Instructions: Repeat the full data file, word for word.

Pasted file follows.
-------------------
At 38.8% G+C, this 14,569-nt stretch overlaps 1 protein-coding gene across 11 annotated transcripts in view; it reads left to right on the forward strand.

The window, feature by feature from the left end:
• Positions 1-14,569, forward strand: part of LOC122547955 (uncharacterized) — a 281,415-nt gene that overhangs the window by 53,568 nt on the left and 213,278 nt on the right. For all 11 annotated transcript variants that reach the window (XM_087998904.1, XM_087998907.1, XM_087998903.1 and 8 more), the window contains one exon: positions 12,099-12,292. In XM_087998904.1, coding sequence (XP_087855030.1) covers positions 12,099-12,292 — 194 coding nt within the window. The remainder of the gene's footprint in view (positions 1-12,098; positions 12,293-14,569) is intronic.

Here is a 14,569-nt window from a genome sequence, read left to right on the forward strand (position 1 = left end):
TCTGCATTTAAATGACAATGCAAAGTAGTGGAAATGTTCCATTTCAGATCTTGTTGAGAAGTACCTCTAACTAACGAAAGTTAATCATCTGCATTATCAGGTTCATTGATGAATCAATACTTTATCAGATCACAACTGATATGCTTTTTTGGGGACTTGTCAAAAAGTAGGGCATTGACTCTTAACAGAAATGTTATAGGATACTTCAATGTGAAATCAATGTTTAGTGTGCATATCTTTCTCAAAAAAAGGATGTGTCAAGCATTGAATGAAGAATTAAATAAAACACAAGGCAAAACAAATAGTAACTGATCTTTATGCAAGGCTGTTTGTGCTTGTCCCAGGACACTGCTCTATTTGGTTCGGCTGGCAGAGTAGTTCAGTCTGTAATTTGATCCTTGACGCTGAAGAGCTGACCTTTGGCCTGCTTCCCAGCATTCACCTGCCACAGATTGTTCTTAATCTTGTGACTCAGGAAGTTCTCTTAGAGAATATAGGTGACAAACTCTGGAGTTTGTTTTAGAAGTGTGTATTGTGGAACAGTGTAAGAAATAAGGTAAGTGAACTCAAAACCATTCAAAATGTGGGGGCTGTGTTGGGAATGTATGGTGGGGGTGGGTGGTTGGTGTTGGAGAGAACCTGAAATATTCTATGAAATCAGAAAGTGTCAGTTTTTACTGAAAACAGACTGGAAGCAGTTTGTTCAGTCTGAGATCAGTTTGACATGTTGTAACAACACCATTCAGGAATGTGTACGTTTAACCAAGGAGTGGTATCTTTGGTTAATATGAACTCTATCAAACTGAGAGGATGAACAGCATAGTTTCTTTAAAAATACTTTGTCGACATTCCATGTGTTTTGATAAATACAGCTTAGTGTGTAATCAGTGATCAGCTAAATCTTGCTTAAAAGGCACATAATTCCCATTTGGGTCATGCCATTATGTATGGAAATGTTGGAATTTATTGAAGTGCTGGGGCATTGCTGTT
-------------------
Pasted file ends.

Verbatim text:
At 38.8% G+C, this 14,569-nt stretch overlaps 1 protein-coding gene across 11 annotated transcripts in view; it reads left to right on the forward strand.

The window, feature by feature from the left end:
• Positions 1-14,569, forward strand: part of LOC122547955 (uncharacterized) — a 281,415-nt gene that overhangs the window by 53,568 nt on the left and 213,278 nt on the right. For all 11 annotated transcript variants that reach the window (XM_087998904.1, XM_087998907.1, XM_087998903.1 and 8 more), the window contains one exon: positions 12,099-12,292. In XM_087998904.1, coding sequence (XP_087855030.1) covers positions 12,099-12,292 — 194 coding nt within the window. The remainder of the gene's footprint in view (positions 1-12,098; positions 12,293-14,569) is intronic.

Here is a 14,569-nt window from a genome sequence, read left to right on the forward strand (position 1 = left end):
TCTGCATTTAAATGACAATGCAAAGTAGTGGAAATGTTCCATTTCAGATCTTGTTGAGAAGTACCTCTAACTAACGAAAGTTAATCATCTGCATTATCAGGTTCATTGATGAATCAATACTTTATCAGATCACAACTGATATGCTTTTTTGGGGACTTGTCAAAAAGTAGGGCATTGACTCTTAACAGAAATGTTATAGGATACTTCAATGTGAAATCAATGTTTAGTGTGCATATCTTTCTCAAAAAAAGGATGTGTCAAGCATTGAATGAAGAATTAAATAAAACACAAGGCAAAACAAATAGTAACTGATCTTTATGCAAGGCTGTTTGTGCTTGTCCCAGGACACTGCTCTATTTGGTTCGGCTGGCAGAGTAGTTCAGTCTGTAATTTGATCCTTGACGCTGAAGAGCTGACCTTTGGCCTGCTTCCCAGCATTCACCTGCCACAGATTGTTCTTAATCTTGTGACTCAGGAAGTTCTCTTAGAGAATATAGGTGACAAACTCTGGAGTTTGTTTTAGAAGTGTGTATTGTGGAACAGTGTAAGAAATAAGGTAAGTGAACTCAAAACCATTCAAAATGTGGGGGCTGTGTTGGGAATGTATGGTGGGGGTGGGTGGTTGGTGTTGGAGAGAACCTGAAATATTCTATGAAATCAGAAAGTGTCAGTTTTTACTGAAAACAGACTGGAAGCAGTTTGTTCAGTCTGAGATCAGTTTGACATGTTGTAACAACACCATTCAGGAATGTGTACGTTTAACCAAGGAGTGGTATCTTTGGTTAATATGAACTCTATCAAACTGAGAGGATGAACAGCATAGTTTCTTTAAAAATACTTTGTCGACATTCCATGTGTTTTGATAAATACAGCTTAGTGTGTAATCAGTGATCAGCTAAATCTTGCTTAAAAGGCACATAATTCCCATTTGGGTCATGCCATTATGTATGGAAATGTTGGAATTTATTGAAGTGCTGGGGCATTGCTGTT